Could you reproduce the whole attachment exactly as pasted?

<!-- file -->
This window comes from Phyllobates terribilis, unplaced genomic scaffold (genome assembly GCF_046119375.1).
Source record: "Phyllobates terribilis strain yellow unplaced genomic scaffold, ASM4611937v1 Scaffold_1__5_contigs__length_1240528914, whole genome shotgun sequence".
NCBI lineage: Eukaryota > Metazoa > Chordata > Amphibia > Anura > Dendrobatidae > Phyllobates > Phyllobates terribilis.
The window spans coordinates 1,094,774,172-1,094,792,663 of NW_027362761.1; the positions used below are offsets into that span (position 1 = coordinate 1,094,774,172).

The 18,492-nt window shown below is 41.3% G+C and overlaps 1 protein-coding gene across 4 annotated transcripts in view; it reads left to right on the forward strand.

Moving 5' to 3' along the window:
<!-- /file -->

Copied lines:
This window comes from Phyllobates terribilis, unplaced genomic scaffold (genome assembly GCF_046119375.1).
Source record: "Phyllobates terribilis strain yellow unplaced genomic scaffold, ASM4611937v1 Scaffold_1__5_contigs__length_1240528914, whole genome shotgun sequence".
NCBI lineage: Eukaryota > Metazoa > Chordata > Amphibia > Anura > Dendrobatidae > Phyllobates > Phyllobates terribilis.
The window spans coordinates 1,094,774,172-1,094,792,663 of NW_027362761.1; the positions used below are offsets into that span (position 1 = coordinate 1,094,774,172).

The 18,492-nt window shown below is 41.3% G+C and overlaps 1 protein-coding gene across 4 annotated transcripts in view; it reads left to right on the forward strand.

Moving 5' to 3' along the window: